Figure 1(d) shows the scanning electron micrograph (SEM) of the spiral-shaped microdisk filter. We adopt ro = 25 μm and ε = 0.016. The small ε value gives a notch size of 0.4 μm for single-mode notch-waveguide coupling. Insets show the zoom-in view SEMs of the evanescent-coupling region and the notch junction. The side-coupled waveguide width is ~450 nm while the notch-waveguide width is ~400 nm. The gap spacing between the cavity sidewall and the side-coupled waveguide (and between the cavity sidewall and the notch-waveguide) is ~300 nm limited by our lithography.

Figure 1(e) schematically depicts the experimental setup. We use an external-cavity wavelength-tunable diode laser with wavelength tuning range between 1505 nm and 1585 nm (spectral resolution of 20 pm). Laser light is coupled into a polarization-maintaining (PM) single-mode (SM) lensed-fiber for end-firing to the waveguide. The lensed-fiber output spot diameter is ~2.5 μm, which approximately matches the waveguide tapered end-face. The waveguide is out-coupled to another lensed-fiber. We lock-in detect the transmission spectra of notch/drop/add-only filters by separately in-coupling to the three waveguide ports. The inset shows the optical micrograph of the filter. The notch-waveguide has a 180°-bend (with a large 50-μm radius of curvature) towards the throughput-port direction. This enables throughput measurements for add-only filter, and enables measurements of both throughput-and drop-port spectra in the same output direction for drop filter. For each in-coupling configuration, we also collect the out-of-plane scattering intensities near the spiral notch junction and the evanescent-coupling region by linearly scanning a third lensed-fiber at a height of a few μm above the cavity top surface.

Fig. 1. (a)–(c) Schematics of the spiral-shaped microdisk resonator-based filter configurations. The configurations assume different wavelength-selective filter functionalities depending on the input-coupling port. (a) Notch filter: the arrows depict the evanescently in-coupled CCW traveling-waves that do not favor out-coupling to the notch-waveguide. (b) Drop filter: the arrows depict the evanescently in-coupled CW traveling-waves that favor partial transmission to the notch-waveguide. (c) Add-only filter: the arrows depict the non-evanescently in-coupled CCW traveling-waves that do not favor out-coupling to the notch-waveguide. The throughput-port transmissions (labeled with “*”) of notch and drop filters are reciprocal related. The drop-port transmission of drop filter and the throughput-port transmission of add-only filter (labeled with “**”) are also reciprocal related. (d) SEM of the fabricated spiral-shaped microdisk filter in silicon nitride. The two red circles denote the evanescent-coupling region and the notch junction. The coordinates define the fiber scanning directions for the out-of-plane scattering measurements. Left inset: zoom-in view SEM of the evanescent-coupling region. Right inset: zoom-in view SEM of the notch junction. (e) Schematic of the experimental setup for transmission and out-of-plane scattering measurements of the three filter configurations. Bottom inset: optical micrograph of the spiral-shaped microdisk filter with arrows denoting the three filter operations.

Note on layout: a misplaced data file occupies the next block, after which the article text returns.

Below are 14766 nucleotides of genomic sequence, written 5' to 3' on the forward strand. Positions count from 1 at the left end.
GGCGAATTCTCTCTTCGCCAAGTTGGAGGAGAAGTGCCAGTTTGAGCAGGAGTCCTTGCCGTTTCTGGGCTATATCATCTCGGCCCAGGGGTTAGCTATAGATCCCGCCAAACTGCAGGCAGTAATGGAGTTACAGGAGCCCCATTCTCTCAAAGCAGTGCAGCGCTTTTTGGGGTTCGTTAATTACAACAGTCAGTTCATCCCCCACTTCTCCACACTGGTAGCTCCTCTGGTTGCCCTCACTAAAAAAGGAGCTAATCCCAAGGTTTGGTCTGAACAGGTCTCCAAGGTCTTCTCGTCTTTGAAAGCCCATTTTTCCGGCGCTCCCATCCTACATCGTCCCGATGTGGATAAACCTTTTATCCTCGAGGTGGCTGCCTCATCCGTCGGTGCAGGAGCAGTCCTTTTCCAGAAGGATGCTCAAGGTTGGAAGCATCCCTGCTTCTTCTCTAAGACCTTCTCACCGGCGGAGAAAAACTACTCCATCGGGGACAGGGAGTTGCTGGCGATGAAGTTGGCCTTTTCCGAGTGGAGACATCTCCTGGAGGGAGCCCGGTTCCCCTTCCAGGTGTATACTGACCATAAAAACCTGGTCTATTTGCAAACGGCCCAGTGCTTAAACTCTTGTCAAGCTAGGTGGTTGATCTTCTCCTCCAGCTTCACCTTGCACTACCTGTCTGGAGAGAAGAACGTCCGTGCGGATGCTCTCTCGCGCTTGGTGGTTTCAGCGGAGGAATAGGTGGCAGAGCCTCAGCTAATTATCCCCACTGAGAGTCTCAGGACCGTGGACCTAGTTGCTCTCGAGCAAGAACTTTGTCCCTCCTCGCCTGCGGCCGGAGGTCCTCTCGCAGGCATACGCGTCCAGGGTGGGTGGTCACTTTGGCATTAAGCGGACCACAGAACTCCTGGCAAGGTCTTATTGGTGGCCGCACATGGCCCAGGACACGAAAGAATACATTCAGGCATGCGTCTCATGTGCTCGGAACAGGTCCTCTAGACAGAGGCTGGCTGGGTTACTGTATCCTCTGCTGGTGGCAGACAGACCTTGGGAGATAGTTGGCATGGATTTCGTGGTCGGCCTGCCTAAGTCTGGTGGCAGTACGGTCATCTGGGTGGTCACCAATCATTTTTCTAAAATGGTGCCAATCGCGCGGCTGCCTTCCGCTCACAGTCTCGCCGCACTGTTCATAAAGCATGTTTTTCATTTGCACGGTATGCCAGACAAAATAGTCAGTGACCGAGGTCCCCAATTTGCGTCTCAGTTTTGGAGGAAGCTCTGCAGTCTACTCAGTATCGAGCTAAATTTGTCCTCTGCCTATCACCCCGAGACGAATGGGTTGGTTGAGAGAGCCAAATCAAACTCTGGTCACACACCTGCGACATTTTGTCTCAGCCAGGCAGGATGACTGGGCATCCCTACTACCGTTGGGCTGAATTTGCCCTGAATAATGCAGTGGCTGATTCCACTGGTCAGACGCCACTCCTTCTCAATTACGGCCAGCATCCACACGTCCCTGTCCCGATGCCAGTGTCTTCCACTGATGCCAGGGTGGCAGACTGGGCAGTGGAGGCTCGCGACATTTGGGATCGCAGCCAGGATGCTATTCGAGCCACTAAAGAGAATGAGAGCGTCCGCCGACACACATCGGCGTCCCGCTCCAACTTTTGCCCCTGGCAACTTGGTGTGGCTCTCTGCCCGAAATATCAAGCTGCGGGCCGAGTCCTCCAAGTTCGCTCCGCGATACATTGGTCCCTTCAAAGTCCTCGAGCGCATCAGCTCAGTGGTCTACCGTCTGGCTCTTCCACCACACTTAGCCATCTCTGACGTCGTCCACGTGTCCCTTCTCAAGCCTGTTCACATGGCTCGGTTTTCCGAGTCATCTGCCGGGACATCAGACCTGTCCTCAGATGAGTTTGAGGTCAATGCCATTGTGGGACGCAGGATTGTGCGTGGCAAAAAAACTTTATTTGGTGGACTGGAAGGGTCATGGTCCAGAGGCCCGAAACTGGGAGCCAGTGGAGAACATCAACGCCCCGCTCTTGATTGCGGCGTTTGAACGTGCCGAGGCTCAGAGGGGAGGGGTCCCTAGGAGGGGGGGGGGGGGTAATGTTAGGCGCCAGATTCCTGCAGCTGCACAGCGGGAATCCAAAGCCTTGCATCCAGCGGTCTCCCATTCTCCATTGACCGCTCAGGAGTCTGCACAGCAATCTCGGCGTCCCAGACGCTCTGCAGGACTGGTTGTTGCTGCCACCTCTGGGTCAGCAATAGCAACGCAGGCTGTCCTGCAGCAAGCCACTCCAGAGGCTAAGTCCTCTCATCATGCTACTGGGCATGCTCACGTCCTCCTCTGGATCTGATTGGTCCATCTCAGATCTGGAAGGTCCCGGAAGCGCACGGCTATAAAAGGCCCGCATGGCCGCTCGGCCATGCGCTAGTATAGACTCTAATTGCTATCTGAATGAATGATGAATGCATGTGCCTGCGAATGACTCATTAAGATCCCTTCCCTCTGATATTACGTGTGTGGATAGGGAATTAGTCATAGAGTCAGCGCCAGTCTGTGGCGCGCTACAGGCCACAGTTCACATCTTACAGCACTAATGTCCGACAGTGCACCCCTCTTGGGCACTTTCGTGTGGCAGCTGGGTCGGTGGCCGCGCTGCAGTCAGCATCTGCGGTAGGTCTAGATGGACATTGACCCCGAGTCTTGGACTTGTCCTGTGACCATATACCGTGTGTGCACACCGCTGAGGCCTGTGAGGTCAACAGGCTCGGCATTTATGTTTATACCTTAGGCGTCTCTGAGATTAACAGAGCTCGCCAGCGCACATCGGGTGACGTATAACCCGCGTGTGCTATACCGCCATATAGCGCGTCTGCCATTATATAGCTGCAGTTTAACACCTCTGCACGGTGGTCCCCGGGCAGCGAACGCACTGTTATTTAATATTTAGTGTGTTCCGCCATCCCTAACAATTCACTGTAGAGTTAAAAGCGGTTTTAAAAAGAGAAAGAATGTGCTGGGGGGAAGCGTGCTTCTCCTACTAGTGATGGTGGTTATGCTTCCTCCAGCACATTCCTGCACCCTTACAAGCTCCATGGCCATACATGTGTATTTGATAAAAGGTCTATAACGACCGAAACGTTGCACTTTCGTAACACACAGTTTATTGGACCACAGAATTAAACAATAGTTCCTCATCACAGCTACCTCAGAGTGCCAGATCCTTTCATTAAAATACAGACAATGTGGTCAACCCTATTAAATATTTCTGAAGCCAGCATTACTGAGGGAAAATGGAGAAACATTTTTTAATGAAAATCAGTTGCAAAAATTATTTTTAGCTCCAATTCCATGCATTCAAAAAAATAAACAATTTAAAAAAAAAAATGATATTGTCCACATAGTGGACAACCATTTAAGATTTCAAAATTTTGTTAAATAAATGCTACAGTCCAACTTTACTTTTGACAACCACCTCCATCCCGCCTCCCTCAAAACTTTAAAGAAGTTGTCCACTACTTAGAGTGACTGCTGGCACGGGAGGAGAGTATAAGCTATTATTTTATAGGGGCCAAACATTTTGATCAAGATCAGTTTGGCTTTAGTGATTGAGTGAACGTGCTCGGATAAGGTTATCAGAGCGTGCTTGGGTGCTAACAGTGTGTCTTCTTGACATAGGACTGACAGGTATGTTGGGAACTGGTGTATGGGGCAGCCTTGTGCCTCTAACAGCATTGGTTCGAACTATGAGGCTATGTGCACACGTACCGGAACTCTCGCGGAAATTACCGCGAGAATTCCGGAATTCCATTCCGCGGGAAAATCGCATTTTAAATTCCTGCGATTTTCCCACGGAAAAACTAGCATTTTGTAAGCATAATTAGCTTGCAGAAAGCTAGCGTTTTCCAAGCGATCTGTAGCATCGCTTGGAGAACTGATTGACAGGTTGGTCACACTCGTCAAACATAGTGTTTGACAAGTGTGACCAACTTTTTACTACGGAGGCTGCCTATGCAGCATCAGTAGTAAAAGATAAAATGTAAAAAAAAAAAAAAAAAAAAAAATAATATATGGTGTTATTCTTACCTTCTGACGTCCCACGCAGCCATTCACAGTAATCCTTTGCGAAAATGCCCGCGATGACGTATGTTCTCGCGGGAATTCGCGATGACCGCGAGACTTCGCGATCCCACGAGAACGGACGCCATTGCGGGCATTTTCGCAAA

3. Transmission spectra measurements

We identify a free spectral range (FSR) of ~7.2 nm, which is consistent with the spiral microdisk circumference. This suggests that the resonance lightwave is guided along the microcavity rim in round-trips as in WG modes. The observed highest Q value is ~12,000 with an extinction ratio (ER) exceeding 5 dB. We estimate Q values from the measured spectra using the relationship Q = λ0/∆λ, where λ0 is the resonance wavelength and Δλ, is the estimated 3-dB-linewidth. However, as resonances in waveguide-coupled microresonator transmission spectra typically exhibit asymmetric line shapes [31

31. S. Fan, “Sharp asymmetric line shapes in side-coupled waveguide-cavity systems,” Appl. Phys. Lett. 80, 908–910 (2002). [CrossRef]

], our Q estimations from the transmission spectra can be skewed by the line shapes.